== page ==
When the Internet was in its infancy, consumers were much more likely to be caught in an online investment or money scam than they are today.
But even though we're more skeptical of the "work at home" emails and the "send us your social security number" requests, online scams can still cost you dearly if you're not careful.
Here are five of the biggest online money scams you should be on the look out for, with descriptions courtesy of Wikipedia.
- 419 Scam
The 'investors' are contacted, typically with an offer of the type "A rich person from the needy country needs to discreetly move money abroad, would it be possible to use your account?". The sums involved are usually in the millions of dollars, and the investor is promised a large share, often forty percent. The proposed deal is often presented as a "harmless" white-collar crime, in order to dissuade participants from later contacting the authorities. Similarly, the money is often said to be the embezzled funds of a recently deposed or killed dictator. The operation is professionally organized in Nigeria, with offices, working fax numbers, and often contacts at government offices. The investor who attempts to research the background of the offer will often find that all pieces fit perfectly together.
- Make Money Fast
The "Make Money Fast" chain letter encouraged readers of the email to forward one dollar in cash to a list of people provided in the text, and to add their own name and address to the bottom of the list after deleting the name and address at the top.
- Online Investing Scams
Criminals use these to try to manipulate securities prices on the stock market, for their personal profit. According to enforcement officials of the Securities and Exchange Commission, the 2 main methods used by these criminals are Pump-and-dump schemes and Short-selling or "scalping" schemes.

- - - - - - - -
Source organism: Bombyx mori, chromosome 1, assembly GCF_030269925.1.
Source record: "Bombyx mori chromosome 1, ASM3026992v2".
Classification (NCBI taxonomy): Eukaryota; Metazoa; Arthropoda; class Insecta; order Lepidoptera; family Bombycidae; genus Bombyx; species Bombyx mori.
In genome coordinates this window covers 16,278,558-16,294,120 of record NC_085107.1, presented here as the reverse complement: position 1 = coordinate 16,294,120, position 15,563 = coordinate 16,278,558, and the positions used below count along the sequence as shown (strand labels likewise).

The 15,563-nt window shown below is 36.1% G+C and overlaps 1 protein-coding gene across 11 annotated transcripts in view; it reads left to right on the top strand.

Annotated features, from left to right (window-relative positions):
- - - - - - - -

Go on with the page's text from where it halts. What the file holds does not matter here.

Phishers attempt to fraudulently acquire sensitive information, such as usernames, passwords and credit card details, by masquerading as a trustworthy entity in an electronic communication. eBay and PayPal are two of the most targeted companies, and online banks are also common targets. Phishing is typically carried out by email or instant messaging, and often directs users to give details at a website, although phone contact has been used as well.
- Online Auction Scams
Fraudsters launch auctions on eBay or TradeMe with very low prices and no reservations especially for high priced items like watches, computers or high value collectibles. They received payment but never delivers, or delivers an item that is less valuable than the one offered, such as counterfeit, refurbished or used. Some fraudsters also create complete webstores that appear to be legitimate, but they never deliver the goods. In some cases, some stores or auctioneers are legitimate but eventually they stopped shipping after cashing the customers' payments.
Obviously, these are not the only online scams currently floating around the Internet. But just because you know that there are scams doesn't mean they can't happen to you.
A friend of mine tried to sell a laptop on craigslist, only to find out that the money order he was to receive was phony. Unfortunately, he had already mailed his laptop — and was left with nothing.
The Better Business Bureau has put together a list of 8 ways to avoid investment scams:
- Buy only from licensed or credentialed financial professionals.
- Review your account statements.
- Buy investment products that you have chosen and checked carefully.
- Make sure you are buying registered investment products.
- Ignore spam email and "hot tips."
- Be careful if you are invited to invest by phone, at a meeting, or at a social event.
- If the promoter says it's practically a "sure thing" - don't buy it.
- Never make an investment payable to the salesperson.
Have you ever been scammed online? Share your story in a comment.